Maud Island Frog - Leiopelma pakeka

A population of the Maud Island frog was found on Maud Island in the Marlborough Sounds in the 1940s. It was first thought to be the same species as Hamilton’s frog found on nearby Stephen’s Island but found in about 1998 to be a separate species. Females lay up to 20 eggs in cool damp depressions under cover on the ground. The larvae undergo development within the egg and hatch metamorphosed.

With the Maud Island Frog, as is common to New Zealand's frogs, the male cares for the eggs and froglets which clamber onto his back and legs when able. Chytrid fungus was first detected in Canterbury in November 1999 and by September 2001 it was detected in frogs of the Coromandel region. The spread of this fungus poses a serious threat to this and other nationally endangered species.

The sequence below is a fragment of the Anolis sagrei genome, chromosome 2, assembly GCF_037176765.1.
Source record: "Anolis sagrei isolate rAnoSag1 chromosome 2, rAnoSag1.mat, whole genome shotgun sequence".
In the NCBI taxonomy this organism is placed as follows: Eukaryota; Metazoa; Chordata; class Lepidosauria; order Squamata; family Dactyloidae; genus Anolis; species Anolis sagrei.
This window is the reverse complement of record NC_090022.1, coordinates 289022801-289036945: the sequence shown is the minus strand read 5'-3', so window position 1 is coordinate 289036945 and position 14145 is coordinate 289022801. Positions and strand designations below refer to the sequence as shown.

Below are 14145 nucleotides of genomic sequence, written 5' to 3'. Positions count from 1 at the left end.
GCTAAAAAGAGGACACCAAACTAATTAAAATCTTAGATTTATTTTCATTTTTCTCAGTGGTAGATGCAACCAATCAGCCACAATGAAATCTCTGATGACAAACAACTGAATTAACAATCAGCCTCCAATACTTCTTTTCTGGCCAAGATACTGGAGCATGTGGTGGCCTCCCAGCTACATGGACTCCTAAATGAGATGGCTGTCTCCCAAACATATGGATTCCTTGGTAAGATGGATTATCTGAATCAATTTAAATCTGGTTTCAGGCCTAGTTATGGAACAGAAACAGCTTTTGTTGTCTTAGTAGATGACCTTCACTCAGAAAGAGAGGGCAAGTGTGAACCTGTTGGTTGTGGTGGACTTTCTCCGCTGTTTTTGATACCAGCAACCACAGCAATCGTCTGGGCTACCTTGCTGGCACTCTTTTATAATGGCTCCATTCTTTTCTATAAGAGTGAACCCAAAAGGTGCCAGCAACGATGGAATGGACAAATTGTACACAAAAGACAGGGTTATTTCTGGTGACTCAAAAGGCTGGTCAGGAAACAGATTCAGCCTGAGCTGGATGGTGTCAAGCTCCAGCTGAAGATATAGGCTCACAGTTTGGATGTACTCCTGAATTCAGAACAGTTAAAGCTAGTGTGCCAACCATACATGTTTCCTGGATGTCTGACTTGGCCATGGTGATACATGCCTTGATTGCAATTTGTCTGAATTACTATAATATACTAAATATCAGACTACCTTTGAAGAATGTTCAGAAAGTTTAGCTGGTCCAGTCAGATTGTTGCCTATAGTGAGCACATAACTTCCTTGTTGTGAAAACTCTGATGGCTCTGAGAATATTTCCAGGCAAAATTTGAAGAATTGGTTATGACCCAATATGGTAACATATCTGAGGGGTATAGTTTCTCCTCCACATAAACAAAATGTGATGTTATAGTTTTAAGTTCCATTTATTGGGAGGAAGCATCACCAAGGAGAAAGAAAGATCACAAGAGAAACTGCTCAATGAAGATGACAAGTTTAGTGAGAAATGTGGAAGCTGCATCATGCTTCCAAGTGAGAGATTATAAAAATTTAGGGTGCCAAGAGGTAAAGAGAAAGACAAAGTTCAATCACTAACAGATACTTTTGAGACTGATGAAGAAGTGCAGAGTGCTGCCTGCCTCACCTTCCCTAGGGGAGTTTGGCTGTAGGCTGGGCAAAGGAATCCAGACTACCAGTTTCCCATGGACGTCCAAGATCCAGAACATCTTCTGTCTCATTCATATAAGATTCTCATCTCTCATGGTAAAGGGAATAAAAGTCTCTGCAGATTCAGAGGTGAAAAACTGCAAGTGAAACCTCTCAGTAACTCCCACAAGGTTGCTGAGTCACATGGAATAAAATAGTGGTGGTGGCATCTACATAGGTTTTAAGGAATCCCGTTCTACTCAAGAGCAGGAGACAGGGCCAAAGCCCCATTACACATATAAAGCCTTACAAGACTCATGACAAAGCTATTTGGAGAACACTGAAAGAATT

© Images Dr Paddy Ryan

Maud Island Frog
Maud Island Frog
Maud Island Frog
Maud Island Frog